I just checked this in mine with Thunar on List View... and get the same result. I agree, this is poor. (I use Icon View, so I never noticed this before. I thought you meant the Properties dialog.)

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I think the biggest issue here is what do you expect from your desktop .... when I first started using Gnome I was totally unhappy with the set up .... I dislike the mouse settings (single click .... pointer size etc) ..... the font size ..... changing various programs and many more smaller changes many that I was comfortable in Win 10 .... I can remember spending hours trying to set it up my way ....

Now if I didn't care how Gone looked or acted I guess I could be happy with the Plain Jane version .... but for someone who is on the computer for 8-12 hours a day I would find it almost impossible .... unless I was using Gnome for 1 specific reason like I believe carmar said for gaming .... or maybe just surfing the web or watching videos ....

But for a well rounded experience and use of a desktop I chose Cinnamon or maybe even FXCE .... they worked much better for me ..... but that is just me ....

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This is the reason why i stick with gnome, i dont do much with it then gaming and using firefox :sweat_smile:. Cinnamon is indeed a nice option, used it with mint 17 back in 2014 and loved to customize it back then. Now i dont really care about it anymore. If it works then i am happy :grin:

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The Zorin modification of Gnome is the only version of gnome I use. Gnome is for me a bag of the proverbials. I hate it, I hate the underlying ethos of the gnome project, I think it is basically an ugly, technically garbage, disempowering DE.
The extensions that Zorin have made make Gnome actually usable and nice.

I'm certain that there are reasons Gnome has been designed this way, much like the reasons Microsoft have for disempowering and limiting user-input, given their political leanings.

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Plenty of users ask on the forum for access to Settings within Gnome. This prompts us to find the right gsettings for it, often necessitating using the terminal.
Customization does not necessarily mean theming. It can mean increasing workflow.

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Great to have you back ..... I trust all went well at the shop .... now if we could just find FrenchPress and get her to return .....

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I also think I need to remind... IF the argument is that Gnome is User-Friendly as long as the user isn't looking to do any customization... whatever that customization may be... This does not validate the assumption that Gnome is The user-friendly desktop.
Rather, it seems to be less than than other D.E.s that work fine without customization or with customization.

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My preference for Gnome in the past has been the fact that it's accessibility applications were far better than KDE but times have moved on. Devuan for example has created a fully accessible friendly installer that caters for users with no sight at all. And every DE I have tested (did not bother with xfce or Cinnamon or MATE) LXQt, KDE, gnome flashback all the menus worked with the screen reader which is Gnome"s Orca functioned perfectly. I am just having issues with it reading documents in LibreOffice. Apart from Gnome one also has to take into consideration the long term aims of Red Hat, IBM, and Canonical are to be the next Microsoft of the Linux world. Adding to this debacle is allowing M$ to commit code to the Linux kernel which from my point of view should not be allowed to happen. People like Lennart Poettinger have not helped by forcing through an inferior and bloated init system with systemd plus pulse audio which is even more bloatware doesn't help when it gets embedded in the system so much that when you wish to remove such elements it takes the system with it. You might as well make it closed source and then users will notice that they might as well as have stayed with a proprietary OS.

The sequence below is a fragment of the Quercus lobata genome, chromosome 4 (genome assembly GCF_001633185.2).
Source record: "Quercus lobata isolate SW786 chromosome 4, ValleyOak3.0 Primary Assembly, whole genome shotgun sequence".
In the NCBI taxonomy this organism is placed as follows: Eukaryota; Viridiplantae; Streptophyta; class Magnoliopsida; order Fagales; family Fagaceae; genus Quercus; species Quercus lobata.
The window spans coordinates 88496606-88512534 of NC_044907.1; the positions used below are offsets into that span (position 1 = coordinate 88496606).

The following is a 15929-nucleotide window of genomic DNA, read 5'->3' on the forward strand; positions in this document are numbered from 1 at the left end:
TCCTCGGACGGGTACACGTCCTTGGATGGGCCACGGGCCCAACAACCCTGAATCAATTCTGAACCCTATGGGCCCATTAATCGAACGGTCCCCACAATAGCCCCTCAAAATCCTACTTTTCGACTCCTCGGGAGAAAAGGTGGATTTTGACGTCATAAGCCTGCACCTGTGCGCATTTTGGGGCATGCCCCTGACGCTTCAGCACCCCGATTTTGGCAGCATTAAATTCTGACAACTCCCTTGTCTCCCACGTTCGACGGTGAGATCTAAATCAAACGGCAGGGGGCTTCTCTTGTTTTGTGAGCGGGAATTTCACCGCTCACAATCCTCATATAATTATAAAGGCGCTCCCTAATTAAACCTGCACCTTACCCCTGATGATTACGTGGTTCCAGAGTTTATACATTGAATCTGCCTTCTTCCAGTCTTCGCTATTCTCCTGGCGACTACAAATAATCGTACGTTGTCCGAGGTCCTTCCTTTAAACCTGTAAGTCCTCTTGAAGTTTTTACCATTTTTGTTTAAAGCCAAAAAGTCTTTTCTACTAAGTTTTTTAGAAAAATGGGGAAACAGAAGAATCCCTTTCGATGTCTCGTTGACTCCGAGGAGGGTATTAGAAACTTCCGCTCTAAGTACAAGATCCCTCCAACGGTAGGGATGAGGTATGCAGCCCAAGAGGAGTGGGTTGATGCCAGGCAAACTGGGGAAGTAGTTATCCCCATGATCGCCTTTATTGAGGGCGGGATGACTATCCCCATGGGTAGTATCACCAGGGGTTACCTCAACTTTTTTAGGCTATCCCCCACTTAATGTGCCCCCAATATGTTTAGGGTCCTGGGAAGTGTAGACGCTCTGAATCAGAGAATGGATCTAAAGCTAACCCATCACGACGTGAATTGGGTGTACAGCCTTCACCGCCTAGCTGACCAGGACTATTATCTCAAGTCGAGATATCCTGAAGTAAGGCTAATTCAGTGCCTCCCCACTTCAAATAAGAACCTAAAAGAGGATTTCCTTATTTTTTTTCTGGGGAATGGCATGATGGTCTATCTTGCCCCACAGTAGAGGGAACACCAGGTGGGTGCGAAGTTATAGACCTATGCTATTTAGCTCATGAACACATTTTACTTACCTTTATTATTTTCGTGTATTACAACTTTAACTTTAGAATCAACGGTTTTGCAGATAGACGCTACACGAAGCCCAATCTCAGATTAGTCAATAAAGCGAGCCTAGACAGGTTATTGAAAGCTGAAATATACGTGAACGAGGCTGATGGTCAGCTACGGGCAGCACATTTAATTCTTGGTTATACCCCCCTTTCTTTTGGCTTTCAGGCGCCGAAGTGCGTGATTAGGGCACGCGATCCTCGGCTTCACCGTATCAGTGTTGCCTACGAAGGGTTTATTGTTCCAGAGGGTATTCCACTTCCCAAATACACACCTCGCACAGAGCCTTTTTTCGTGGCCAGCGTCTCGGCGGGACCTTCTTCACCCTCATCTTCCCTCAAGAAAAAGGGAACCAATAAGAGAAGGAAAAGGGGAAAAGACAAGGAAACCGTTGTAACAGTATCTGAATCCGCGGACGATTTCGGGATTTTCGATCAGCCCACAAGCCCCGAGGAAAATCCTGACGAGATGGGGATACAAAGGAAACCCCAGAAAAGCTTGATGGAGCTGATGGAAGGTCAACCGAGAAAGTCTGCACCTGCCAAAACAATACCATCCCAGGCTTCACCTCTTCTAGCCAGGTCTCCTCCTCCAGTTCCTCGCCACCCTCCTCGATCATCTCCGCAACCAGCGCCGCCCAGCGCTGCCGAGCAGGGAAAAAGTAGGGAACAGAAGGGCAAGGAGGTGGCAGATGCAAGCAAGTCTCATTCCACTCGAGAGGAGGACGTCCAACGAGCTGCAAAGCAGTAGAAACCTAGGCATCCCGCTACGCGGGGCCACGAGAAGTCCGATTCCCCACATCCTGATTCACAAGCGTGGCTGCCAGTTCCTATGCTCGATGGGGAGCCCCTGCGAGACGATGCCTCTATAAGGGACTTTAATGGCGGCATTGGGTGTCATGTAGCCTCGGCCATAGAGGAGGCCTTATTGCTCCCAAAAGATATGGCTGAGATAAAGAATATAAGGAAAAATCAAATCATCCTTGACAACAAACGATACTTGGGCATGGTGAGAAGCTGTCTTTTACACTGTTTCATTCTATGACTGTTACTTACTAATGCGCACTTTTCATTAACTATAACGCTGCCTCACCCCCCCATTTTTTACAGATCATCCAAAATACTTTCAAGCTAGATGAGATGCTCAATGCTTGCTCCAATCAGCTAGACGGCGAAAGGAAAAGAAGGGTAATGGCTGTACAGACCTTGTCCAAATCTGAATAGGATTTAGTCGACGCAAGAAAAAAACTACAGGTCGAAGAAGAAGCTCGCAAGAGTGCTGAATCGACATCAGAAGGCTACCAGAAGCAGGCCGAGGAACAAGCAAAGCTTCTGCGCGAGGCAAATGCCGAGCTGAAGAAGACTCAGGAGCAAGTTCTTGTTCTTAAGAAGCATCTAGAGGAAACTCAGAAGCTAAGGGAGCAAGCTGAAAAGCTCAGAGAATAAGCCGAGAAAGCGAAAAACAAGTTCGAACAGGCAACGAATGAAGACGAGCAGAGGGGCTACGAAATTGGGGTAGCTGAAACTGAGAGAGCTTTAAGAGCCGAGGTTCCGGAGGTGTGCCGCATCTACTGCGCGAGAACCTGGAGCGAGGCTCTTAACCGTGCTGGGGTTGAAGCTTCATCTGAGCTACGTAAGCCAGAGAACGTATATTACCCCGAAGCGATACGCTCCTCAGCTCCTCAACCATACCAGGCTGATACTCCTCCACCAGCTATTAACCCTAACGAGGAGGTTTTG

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I have long noticed that whenever this issue is raised, the systemd supporters begin with the Excuses and Explaining it all away...

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Here is why I consider GNOME user-friendly and the best DE for new linux users:--

Gnome DE is by far the most simple DE to use and understand. It comes configured with an elegant UI and a beautiful setup. What I think is that Gnome is more focused on productivity than on functionality. DEs like KDE (my favourite) and XFCE provide a range of functions and options. Not only can this be overwhelming to Linux novices but it can also distract the user into tinkering with the desktop environment rather than focusing on their work (I am saying this because I know). New Linux users would want to see if they can get their work done in this new alien OS and not how much they can customise their new OS.

I am certain that we would be seeing more new XFCE Users visit the forum looking for how to change settings, had there been more of them. Majority of the users here are Zorin Core users (I can bet on that).

I found a lot less number of bugs than you when I came to Linux and had gnome as my first DE.

That might be because tech-enthusiasts like you and me like to configure their computers and XFCE provides that freedom.

Not true! I found all gnome-softwares very intuitive and stable; except the software-store itself.

The size of the titlebar might be different everywhere (I don't know) but the targeted users i.e productive users will not find that bothering...At least I did not find much inconsistency in Gnome.

I agree with this.

I agree with this also but I don't see how this is Gnome's fault. Gnome-extensions are created by independent developers so it is there fault.